His method of strategically weighting horses in each race and forming “backup tickets” – eschewing the commonly used “caveman” approach of one ticket – enhanced his chances of hitting the wager and resulted in Crist cashing many large pick-six payouts. His success with the bet inspired Pack to dub Crist “King of the Pick Six.”
In 2010, Crist was one of four in the inaugural class of racing journalists named to the Media Honor Roll in the sport’s Hall of Fame, along with Charles Hatton, Bill Nack, and Red Smith. Last year, he was inducted into the Hall of Fame for the National Handicapping Championship, an event he helped create in 1999. He also was instrumental in making the winner of the NHC a recipient of an Eclipse Award, thereby elevating the horseplayer to the level of other major figures in the sport.
He is the author of several books about the sport, including the memoir “Betting on Myself” (2003) and “Exotic Betting” (2006).
Crist lives in Hempstead, N.Y., with his wife, Robin Foster, and two retired racing greyhounds.
I am a little late to the party here but I wish Steve the best in his retirement. He should have a column online. I as just one of many handicappers WANT TO SEE HIS PICKS!!! Good luck to you, Steve!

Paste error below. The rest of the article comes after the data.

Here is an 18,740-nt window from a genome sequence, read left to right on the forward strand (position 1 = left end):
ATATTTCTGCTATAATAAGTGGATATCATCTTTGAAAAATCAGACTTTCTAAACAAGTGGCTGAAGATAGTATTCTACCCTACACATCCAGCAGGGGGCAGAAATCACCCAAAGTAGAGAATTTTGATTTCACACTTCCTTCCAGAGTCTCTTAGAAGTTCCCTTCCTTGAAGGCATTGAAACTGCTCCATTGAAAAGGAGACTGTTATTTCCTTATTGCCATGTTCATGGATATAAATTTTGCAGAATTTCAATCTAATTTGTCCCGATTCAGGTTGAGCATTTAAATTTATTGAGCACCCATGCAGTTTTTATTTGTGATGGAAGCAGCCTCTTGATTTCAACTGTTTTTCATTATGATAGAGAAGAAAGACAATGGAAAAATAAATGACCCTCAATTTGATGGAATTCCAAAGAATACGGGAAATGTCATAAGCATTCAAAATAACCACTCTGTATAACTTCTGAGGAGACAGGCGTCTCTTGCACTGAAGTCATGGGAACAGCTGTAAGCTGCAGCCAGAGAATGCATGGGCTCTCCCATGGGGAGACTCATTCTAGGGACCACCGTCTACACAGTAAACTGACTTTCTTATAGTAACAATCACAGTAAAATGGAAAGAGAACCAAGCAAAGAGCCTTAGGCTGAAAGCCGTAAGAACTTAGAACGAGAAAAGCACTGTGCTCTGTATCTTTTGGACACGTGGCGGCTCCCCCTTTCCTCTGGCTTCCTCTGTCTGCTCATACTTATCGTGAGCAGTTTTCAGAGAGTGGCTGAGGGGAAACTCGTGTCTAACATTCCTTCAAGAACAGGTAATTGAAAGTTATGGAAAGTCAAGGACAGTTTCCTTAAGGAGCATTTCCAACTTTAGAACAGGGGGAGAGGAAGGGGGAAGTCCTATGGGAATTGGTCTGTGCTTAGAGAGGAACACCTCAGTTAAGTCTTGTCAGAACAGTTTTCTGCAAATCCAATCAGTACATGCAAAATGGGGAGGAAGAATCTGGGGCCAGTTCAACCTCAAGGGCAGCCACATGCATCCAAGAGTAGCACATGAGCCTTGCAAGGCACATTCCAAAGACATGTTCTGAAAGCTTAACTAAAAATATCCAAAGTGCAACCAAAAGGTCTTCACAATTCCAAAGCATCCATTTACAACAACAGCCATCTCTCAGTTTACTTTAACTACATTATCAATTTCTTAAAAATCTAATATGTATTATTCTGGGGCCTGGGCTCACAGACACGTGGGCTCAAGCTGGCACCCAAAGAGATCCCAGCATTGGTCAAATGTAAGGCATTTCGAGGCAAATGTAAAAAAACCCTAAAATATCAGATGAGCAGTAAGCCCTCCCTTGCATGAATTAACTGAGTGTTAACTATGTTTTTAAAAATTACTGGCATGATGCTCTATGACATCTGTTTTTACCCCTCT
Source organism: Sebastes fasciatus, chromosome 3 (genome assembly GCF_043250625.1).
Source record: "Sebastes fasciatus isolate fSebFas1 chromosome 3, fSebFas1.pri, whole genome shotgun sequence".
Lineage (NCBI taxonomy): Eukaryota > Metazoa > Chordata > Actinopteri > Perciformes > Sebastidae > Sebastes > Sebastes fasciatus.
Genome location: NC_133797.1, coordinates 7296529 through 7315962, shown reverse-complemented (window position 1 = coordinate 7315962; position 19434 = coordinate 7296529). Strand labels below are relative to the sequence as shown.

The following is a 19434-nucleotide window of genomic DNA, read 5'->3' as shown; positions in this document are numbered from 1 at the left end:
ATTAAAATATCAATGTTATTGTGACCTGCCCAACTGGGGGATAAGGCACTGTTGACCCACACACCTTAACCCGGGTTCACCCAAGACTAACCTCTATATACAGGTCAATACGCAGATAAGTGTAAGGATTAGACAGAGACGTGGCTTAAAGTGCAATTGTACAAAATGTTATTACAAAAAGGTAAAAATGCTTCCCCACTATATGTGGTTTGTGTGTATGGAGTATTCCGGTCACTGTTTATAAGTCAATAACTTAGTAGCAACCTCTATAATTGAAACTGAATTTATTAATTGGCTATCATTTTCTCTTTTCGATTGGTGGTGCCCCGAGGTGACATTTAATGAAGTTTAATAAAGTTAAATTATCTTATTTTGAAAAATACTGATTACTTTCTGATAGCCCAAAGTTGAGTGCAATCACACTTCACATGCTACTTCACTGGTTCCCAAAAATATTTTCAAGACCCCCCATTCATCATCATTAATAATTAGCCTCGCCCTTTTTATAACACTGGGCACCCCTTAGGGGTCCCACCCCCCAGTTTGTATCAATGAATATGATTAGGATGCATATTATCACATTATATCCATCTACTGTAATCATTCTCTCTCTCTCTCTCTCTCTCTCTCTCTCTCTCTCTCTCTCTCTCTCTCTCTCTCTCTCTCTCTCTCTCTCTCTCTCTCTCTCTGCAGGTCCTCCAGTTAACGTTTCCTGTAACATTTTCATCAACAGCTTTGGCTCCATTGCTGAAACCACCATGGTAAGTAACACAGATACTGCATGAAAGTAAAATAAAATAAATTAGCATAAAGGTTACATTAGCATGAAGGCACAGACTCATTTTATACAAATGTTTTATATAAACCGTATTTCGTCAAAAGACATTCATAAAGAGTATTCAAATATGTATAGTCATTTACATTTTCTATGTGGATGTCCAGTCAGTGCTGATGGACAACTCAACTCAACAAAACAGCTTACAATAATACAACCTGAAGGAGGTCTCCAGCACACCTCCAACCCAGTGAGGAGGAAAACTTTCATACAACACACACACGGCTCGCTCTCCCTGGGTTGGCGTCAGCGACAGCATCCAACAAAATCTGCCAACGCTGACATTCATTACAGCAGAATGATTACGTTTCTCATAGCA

It was with great satisfaction that I worked with and for Steve Crist on several occasions and that he graciously has credited me to have been one of his "principal handicapping mentors."
No trophy, no ornament could have been tendered to me for any accomplishment that could be more valuable than to receive such praise from someone who taught me so many things in this game.
And as others have been saying here,
I truly treasure the fact that we were and remain the sincerest of friends.
Enjoy whatever you Steve - and your beautiful, talented wife Robin - choose to do in your retirement.
All the Best/Steve Davidowitz
You were the best Steve. You will be missed. HOPE TO SEE YOU AT THE TRACK SOON.
I miss him already. Good luck in whatever you do Mr. Crist.
Wow! Best of luck to you Steve.
Is it really a job if it's your passion? Why retire when you know your head will still always be buried in the racing form?
Your retirement leaves us horse racing fans with a void so huge that even Hatties chicken will not taste the same anymore. Good luck and future success in your nest ventures.. With much respect David
There has never been -- and never will be -- a better August Saratoga morning than one spent with Steve and Harvey Pack at a Siro's seminar. Throw in a Bloody Mary for handicapping nirvana.
Dear Steve; As a fellow New Yorker I loved you on the Harvey Pack Show/Thoroughbred Action at 630 P.M.I was a teenager and early 20s at the time but 25 to 30 years later i still love the game and I think you and that show were a very big influence. Also I enjoyed your Saratoga blog with its mixture of handicapping, food and places to see In Saratoga(for 4 years 2007=2011 I read it every day!!)Lastly your book Exotic Betting was an excellent and insightful look on HOw to bet Pick 4s and Pick 6s.
I wish you luck in your retirement. May you have good health and happiness with your wife and dogs. Take care Garden City Kevin
how is your health?